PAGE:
In the past 5 years, we have incorporated some problem-based learning units into the Integrated Science 9 and 10 curricula. What always amazes me the most is the ease with which students access and integrate various technologies to communicate their learning. Websites, infographics, programs, novel presentation platforms, video/multimedia creation platforms. You name it. Their learning curve is steep and fast.

Student infographic from a genetics project.

Student infographic from a genetics project.

 This got me thinking of Moore's law.

Back in the 1960's Gordon Moore of Intel predicted that the number of transistors per integrated circuit would double every 18 months. This was of course based on prior trends, but it has held true for an additional 50 much so that industry has been driven by this predictive metric.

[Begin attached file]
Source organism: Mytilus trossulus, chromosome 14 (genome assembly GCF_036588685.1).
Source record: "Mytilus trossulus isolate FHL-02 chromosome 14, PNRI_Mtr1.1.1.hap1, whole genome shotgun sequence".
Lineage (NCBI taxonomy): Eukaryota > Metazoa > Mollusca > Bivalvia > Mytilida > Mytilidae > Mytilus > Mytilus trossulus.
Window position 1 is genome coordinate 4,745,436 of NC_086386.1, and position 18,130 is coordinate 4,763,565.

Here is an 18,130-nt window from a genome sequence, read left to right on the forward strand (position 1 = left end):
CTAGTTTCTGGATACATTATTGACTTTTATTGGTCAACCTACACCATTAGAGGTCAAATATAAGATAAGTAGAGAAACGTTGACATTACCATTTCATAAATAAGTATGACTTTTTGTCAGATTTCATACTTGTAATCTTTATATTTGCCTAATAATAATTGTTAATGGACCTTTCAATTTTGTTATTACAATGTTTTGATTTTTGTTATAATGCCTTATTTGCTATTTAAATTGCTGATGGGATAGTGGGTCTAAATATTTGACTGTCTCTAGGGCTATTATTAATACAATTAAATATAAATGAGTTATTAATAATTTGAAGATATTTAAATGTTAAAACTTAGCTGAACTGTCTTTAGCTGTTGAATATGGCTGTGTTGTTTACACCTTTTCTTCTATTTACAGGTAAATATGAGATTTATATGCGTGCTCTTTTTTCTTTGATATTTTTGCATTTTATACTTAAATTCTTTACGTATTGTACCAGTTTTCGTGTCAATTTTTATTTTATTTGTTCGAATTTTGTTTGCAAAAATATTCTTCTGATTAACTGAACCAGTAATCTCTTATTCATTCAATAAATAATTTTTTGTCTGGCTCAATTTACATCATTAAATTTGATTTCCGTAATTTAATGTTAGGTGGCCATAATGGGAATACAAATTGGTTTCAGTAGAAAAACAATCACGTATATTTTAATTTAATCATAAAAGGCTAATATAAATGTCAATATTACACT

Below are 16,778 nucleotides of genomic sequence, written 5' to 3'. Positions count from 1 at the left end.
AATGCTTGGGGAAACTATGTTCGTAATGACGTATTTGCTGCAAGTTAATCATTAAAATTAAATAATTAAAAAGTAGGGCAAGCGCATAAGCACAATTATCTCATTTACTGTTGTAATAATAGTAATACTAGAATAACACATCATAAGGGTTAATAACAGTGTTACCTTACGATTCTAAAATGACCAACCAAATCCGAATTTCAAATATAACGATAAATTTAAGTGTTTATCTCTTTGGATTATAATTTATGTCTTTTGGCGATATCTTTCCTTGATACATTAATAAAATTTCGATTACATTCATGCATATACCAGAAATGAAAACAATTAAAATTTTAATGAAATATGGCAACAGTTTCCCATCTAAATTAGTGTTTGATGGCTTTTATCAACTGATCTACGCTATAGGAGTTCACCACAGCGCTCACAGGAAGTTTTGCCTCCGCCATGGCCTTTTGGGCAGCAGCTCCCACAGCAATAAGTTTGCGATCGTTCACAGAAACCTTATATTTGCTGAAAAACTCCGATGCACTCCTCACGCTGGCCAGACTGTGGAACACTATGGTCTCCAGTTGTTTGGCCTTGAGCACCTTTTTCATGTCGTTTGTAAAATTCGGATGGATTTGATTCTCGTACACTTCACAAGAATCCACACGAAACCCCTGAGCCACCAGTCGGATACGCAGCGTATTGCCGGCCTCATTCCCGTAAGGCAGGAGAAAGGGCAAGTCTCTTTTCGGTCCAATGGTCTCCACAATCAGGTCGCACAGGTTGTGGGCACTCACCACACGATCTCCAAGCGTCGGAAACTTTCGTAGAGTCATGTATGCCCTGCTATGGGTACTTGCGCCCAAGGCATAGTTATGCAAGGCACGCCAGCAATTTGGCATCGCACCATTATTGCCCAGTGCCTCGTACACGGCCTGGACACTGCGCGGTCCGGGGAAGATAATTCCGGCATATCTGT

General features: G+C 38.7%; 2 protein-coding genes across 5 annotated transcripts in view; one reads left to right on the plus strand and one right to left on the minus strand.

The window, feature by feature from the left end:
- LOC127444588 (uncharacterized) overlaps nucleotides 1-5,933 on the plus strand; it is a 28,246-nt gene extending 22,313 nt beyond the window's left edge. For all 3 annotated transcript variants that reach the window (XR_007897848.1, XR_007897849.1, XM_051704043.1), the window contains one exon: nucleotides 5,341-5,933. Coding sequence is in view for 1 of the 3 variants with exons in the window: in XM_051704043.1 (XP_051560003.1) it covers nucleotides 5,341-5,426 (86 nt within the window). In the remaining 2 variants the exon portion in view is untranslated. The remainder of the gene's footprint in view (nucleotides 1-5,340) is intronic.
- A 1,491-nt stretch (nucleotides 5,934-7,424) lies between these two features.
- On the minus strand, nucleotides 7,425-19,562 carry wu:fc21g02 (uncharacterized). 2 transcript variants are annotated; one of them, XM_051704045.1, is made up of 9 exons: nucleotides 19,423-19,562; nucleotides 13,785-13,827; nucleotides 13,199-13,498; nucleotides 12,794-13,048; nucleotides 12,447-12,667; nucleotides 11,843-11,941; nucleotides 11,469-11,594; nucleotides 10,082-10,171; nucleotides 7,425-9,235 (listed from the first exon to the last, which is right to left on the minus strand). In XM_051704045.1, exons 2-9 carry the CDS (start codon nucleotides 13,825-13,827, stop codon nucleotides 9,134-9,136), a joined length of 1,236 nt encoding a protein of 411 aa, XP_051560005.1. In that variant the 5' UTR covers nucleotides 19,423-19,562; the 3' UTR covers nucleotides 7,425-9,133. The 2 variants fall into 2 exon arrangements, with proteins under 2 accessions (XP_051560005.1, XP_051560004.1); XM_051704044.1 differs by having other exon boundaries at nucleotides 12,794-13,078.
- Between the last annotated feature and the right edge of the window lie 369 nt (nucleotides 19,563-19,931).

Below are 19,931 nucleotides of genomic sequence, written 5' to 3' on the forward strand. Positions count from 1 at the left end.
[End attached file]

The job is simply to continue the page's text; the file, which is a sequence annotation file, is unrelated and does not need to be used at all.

Click on the image to read about the approaching technological singularity.

Click on the image to read about the approaching technological singularity.

In an article in Co.Design, Mark Zucherberg applied Moore's law to the culture of sharing:

We talk about the Moore’s law of sharing, but we never meant that all this will happen on Facebook—it will happen in the world. Our challenge is to make that happen on Facebook. I draw an analogy to Intel. Moore’s law was great for them, because they could point at the world and say, "Okay, in 18 months, someone’s going to fit this many transistors on a circuit board—we’d better be the ones to do it or else someone is gonna eat our lunch!" I look at this the same way. Three years from now, people are going to be sharing eight to 10 times as much stuff. We’d better be there, because if we’re not, some other service will be.

I would argue that there should be a Moore's law of education as well.